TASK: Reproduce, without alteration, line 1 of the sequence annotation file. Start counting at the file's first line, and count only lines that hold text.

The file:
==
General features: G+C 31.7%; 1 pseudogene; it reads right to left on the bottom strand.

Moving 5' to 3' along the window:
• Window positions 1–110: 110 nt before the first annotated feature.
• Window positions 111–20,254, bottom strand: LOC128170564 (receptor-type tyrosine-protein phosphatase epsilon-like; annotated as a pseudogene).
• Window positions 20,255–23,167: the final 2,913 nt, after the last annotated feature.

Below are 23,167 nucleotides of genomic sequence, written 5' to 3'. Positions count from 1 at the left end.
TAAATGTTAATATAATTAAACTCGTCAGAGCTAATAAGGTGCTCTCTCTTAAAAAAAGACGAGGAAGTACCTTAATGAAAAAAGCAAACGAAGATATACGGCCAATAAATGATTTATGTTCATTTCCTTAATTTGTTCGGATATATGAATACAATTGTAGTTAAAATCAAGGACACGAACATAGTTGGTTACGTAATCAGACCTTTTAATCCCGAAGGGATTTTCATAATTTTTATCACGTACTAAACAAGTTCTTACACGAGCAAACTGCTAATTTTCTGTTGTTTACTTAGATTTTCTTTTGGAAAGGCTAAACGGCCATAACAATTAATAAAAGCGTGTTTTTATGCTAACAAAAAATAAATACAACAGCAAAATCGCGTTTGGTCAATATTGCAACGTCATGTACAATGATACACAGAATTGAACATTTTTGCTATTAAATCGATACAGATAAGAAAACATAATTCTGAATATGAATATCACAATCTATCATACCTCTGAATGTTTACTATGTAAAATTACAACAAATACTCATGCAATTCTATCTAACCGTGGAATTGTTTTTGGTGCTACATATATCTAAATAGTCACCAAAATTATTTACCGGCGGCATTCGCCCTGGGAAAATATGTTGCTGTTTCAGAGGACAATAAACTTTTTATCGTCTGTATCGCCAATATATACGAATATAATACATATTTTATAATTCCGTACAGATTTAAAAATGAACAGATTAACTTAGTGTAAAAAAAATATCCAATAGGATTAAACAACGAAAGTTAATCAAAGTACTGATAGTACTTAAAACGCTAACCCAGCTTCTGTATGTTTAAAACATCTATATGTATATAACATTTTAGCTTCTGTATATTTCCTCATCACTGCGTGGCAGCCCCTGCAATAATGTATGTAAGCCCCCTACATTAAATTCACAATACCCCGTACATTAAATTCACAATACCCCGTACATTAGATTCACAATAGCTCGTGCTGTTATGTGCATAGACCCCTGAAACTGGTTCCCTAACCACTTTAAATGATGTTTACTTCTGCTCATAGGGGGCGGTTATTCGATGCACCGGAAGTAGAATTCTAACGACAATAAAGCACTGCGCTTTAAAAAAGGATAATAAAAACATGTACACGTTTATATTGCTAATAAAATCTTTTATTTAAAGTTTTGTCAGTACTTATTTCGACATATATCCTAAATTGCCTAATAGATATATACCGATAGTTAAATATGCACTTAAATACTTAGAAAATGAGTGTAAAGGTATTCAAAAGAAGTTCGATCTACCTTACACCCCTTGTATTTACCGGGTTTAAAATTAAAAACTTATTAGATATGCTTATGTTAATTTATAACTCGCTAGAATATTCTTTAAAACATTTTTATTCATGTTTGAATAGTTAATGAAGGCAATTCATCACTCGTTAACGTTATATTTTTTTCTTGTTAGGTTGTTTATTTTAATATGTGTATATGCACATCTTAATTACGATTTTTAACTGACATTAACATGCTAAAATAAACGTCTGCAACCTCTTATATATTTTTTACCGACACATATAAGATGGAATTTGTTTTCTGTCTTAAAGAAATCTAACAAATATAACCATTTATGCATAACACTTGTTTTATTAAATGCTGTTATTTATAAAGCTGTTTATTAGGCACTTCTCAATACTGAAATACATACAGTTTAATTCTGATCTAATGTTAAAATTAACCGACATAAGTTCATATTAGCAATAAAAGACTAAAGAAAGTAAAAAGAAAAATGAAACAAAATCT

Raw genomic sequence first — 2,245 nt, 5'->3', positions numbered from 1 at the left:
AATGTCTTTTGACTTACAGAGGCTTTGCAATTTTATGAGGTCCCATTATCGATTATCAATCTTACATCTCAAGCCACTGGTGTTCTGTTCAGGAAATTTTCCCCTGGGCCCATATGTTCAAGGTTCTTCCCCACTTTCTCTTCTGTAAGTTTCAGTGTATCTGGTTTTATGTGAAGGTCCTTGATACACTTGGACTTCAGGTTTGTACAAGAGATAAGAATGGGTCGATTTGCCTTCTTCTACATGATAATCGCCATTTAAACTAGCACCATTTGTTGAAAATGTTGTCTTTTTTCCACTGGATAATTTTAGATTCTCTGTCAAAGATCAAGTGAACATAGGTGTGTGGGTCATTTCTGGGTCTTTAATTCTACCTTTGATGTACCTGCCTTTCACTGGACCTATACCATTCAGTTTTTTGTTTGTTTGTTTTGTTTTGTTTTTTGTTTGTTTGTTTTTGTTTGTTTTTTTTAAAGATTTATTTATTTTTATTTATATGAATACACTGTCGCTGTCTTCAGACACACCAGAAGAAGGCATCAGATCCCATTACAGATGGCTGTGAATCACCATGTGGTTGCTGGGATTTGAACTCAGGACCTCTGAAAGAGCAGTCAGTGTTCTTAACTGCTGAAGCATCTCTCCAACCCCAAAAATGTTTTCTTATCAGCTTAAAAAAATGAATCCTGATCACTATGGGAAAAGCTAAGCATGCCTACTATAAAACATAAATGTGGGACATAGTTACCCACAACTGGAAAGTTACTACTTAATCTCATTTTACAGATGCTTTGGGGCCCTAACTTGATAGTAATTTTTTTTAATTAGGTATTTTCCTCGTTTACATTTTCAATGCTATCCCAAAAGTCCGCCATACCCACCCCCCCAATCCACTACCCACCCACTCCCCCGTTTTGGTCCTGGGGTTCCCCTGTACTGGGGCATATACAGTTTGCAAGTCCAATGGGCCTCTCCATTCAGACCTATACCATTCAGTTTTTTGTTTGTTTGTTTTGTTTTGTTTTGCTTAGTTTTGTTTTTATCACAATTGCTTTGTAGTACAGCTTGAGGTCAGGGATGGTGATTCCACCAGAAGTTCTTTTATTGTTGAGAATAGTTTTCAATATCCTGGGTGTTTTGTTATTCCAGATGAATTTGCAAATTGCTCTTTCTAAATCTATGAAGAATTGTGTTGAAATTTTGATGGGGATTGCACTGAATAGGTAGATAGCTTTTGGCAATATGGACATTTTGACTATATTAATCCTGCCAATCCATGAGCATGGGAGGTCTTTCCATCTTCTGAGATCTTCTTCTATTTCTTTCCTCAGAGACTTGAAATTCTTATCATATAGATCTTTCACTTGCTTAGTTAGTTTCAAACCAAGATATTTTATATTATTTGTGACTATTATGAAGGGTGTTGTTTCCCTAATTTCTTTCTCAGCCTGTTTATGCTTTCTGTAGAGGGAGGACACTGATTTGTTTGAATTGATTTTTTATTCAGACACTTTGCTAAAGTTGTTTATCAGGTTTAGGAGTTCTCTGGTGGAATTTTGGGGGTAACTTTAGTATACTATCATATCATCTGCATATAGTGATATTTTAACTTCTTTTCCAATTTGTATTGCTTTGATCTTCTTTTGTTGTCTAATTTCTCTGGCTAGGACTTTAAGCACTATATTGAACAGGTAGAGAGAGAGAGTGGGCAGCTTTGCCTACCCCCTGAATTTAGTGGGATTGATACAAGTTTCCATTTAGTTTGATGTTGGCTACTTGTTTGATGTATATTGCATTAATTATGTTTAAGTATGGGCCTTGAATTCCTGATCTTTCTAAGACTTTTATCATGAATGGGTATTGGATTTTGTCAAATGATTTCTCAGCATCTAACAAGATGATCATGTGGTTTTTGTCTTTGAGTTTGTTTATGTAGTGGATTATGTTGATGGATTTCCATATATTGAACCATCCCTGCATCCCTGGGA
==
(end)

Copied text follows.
General features: G+C 31.7%; 1 pseudogene; it reads right to left on the bottom strand.